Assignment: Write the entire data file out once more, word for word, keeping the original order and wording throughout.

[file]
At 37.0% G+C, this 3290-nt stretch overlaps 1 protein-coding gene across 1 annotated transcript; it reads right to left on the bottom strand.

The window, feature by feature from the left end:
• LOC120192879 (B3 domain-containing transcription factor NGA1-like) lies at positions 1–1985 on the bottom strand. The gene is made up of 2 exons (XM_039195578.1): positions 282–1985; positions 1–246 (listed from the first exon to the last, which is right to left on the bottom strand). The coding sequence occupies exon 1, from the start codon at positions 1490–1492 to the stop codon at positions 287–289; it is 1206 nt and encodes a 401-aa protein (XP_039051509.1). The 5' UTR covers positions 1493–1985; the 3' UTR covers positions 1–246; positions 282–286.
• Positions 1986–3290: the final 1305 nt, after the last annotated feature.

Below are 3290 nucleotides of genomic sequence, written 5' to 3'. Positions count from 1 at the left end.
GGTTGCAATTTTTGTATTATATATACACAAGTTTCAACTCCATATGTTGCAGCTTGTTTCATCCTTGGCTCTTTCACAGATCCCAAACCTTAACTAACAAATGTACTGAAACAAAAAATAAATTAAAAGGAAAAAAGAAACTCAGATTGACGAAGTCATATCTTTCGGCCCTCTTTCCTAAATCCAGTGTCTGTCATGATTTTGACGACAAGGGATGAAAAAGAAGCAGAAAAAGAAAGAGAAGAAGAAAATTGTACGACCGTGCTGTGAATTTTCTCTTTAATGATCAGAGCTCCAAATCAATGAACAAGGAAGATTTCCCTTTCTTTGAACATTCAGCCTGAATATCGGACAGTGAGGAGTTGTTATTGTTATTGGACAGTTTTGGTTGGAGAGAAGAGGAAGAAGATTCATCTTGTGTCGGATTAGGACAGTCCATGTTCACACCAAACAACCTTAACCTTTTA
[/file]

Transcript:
At 37.0% G+C, this 3290-nt stretch overlaps 1 protein-coding gene across 1 annotated transcript; it reads right to left on the bottom strand.

The window, feature by feature from the left end:
• LOC120192879 (B3 domain-containing transcription factor NGA1-like) lies at positions 1–1985 on the bottom strand. The gene is made up of 2 exons (XM_039195578.1): positions 282–1985; positions 1–246 (listed from the first exon to the last, which is right to left on the bottom strand). The coding sequence occupies exon 1, from the start codon at positions 1490–1492 to the stop codon at positions 287–289; it is 1206 nt and encodes a 401-aa protein (XP_039051509.1). The 5' UTR covers positions 1493–1985; the 3' UTR covers positions 1–246; positions 282–286.
• Positions 1986–3290: the final 1305 nt, after the last annotated feature.

Below are 3290 nucleotides of genomic sequence, written 5' to 3'. Positions count from 1 at the left end.
GGTTGCAATTTTTGTATTATATATACACAAGTTTCAACTCCATATGTTGCAGCTTGTTTCATCCTTGGCTCTTTCACAGATCCCAAACCTTAACTAACAAATGTACTGAAACAAAAAATAAATTAAAAGGAAAAAAGAAACTCAGATTGACGAAGTCATATCTTTCGGCCCTCTTTCCTAAATCCAGTGTCTGTCATGATTTTGACGACAAGGGATGAAAAAGAAGCAGAAAAAGAAAGAGAAGAAGAAAATTGTACGACCGTGCTGTGAATTTTCTCTTTAATGATCAGAGCTCCAAATCAATGAACAAGGAAGATTTCCCTTTCTTTGAACATTCAGCCTGAATATCGGACAGTGAGGAGTTGTTATTGTTATTGGACAGTTTTGGTTGGAGAGAAGAGGAAGAAGATTCATCTTGTGTCGGATTAGGACAGTCCATGTTCACACCAAACAACCTTAACCTTTTA